freeradius and dynamic ip allocation

Dimitrios sehh at altered.com
Thu May 29 15:24:43 BST 2003


On Thu, 29 May 2003 15:04:36 +0100 Pete French <pete at twisted.org.uk> wrote:

> I am assuming that 128 bit keys take longer to break than the 48 bit ones
> though. As the kit does not (as yet) appear to support WPA then its
> the best I could do.

It takes longer, but not that much, depends on the amount of sniffed data
and the methods/hardware of the cracker.
 
> I thought breaking the keys required sniffing a considerable quantity
> of data from the network (at least ten minutes worth when theres a lot of
> traffic). You must be driving very slowly :-)
> [seriously - how much data needs to be captured to break a 128 bit key ?]

err i should have been a bit more clear. what i mean by driving is that
you can move anywhere and sniff anything.

finding the WEP key requires around 100mb. which doesn't take very long
to sniff on a busy network.

so if you want to make a cracker sit outside your home all year to
crack your key, here is what to do:

1) reduce traffic down to a few kb per month (kinda impossible eh?)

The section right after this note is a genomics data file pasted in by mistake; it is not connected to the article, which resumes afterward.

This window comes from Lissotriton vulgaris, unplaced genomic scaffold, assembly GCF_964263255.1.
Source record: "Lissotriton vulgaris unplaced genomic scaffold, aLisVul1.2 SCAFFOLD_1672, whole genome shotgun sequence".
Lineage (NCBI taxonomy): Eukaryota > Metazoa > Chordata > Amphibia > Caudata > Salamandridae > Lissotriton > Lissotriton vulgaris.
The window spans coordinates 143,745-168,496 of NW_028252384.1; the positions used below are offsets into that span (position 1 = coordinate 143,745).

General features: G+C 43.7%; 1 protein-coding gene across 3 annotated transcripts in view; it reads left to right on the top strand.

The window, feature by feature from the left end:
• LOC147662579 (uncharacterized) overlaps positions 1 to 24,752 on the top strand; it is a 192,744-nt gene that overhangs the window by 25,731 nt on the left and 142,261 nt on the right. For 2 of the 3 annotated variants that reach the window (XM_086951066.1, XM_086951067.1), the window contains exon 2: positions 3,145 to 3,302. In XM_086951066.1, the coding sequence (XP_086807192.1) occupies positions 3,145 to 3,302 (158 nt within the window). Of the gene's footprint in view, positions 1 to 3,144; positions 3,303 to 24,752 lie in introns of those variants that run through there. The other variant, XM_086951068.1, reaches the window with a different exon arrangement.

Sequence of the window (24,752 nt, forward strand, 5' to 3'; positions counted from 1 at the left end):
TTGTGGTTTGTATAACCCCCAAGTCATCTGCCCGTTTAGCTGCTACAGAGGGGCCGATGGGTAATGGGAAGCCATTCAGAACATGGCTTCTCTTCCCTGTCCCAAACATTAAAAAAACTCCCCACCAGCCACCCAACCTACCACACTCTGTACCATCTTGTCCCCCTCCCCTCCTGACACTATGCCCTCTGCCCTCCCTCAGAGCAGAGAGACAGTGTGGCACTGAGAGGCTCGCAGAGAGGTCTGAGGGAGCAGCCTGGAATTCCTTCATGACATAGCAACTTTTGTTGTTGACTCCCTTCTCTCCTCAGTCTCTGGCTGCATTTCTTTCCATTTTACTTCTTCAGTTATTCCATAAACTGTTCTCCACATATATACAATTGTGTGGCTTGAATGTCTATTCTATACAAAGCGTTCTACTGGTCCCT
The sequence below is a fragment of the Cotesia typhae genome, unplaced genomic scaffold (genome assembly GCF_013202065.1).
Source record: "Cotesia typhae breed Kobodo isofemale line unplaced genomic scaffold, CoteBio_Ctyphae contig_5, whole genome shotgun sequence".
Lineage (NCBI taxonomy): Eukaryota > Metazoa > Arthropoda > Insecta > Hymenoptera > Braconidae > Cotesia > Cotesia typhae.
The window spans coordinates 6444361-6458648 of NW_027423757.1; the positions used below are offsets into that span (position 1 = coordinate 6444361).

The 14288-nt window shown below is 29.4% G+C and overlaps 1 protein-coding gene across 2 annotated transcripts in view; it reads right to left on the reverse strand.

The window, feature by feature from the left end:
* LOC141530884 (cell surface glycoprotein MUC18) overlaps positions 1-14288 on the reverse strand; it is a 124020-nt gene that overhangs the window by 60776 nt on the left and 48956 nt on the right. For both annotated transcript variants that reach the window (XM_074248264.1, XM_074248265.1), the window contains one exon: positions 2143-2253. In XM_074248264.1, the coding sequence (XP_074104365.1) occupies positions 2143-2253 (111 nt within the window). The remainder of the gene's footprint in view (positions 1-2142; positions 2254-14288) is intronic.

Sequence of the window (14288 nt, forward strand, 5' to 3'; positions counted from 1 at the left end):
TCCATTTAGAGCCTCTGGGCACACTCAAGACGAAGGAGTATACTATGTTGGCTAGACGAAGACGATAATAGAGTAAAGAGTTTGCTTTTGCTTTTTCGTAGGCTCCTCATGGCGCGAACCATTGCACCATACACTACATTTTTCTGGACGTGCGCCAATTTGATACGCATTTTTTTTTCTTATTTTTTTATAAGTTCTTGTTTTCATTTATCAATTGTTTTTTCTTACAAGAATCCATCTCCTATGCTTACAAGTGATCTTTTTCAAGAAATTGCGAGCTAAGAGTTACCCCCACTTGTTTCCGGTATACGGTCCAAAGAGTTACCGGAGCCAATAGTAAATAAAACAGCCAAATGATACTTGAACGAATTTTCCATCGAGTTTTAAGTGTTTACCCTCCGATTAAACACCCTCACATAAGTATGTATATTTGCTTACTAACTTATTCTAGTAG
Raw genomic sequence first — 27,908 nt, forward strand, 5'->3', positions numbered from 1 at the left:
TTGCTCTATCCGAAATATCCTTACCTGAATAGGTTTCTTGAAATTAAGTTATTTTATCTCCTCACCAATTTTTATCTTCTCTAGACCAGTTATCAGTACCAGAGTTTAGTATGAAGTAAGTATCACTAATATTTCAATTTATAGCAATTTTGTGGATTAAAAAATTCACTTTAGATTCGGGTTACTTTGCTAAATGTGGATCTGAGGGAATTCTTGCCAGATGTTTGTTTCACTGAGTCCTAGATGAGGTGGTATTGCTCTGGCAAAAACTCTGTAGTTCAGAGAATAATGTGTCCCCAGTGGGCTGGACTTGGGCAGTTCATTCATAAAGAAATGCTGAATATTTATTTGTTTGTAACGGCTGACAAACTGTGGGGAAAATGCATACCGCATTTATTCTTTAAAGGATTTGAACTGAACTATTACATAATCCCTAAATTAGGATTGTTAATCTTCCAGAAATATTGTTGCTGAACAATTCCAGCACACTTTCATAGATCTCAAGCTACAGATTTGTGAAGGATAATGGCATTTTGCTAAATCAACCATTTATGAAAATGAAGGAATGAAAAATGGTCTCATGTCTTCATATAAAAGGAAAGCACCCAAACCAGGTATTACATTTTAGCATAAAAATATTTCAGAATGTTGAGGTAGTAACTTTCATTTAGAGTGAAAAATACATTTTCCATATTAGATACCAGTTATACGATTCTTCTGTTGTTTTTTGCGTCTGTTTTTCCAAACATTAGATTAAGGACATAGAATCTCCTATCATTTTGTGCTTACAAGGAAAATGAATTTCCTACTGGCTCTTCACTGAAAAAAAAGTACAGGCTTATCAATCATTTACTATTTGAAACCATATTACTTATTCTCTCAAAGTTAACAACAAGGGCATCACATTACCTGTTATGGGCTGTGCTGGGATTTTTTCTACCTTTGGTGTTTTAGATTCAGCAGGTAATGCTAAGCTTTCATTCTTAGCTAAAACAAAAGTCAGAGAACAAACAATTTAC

2) change key every 10-50-100mb or so

3) use VPN/IPSEC or other kind of ecryption for your traffic, so
even if the cracker finds the key, it won't be much use to him.

4) Set your wireless devices in a clever way. Avoid using an AP
close to the border of your properly. Don't buy very powerful
devices. It all makes it harder for the cracker to sniff, but
does not prevent it.

5) Use a good AP which is customisable. What you need is an AP
which disables broadcasting ESSID, and other details. If your AP
can filter MAC addresses then use it! Also, dont count on
MAC filtering only, since a cracker can sniff the MAC's you use
on your devices and he can use them as well.

I think corporate networks and users with wireless-only networks
are at most risk. Users who replace their entire cable lan
for wireless only, means they transfer a very large amount of
data, making it easier to find the key.





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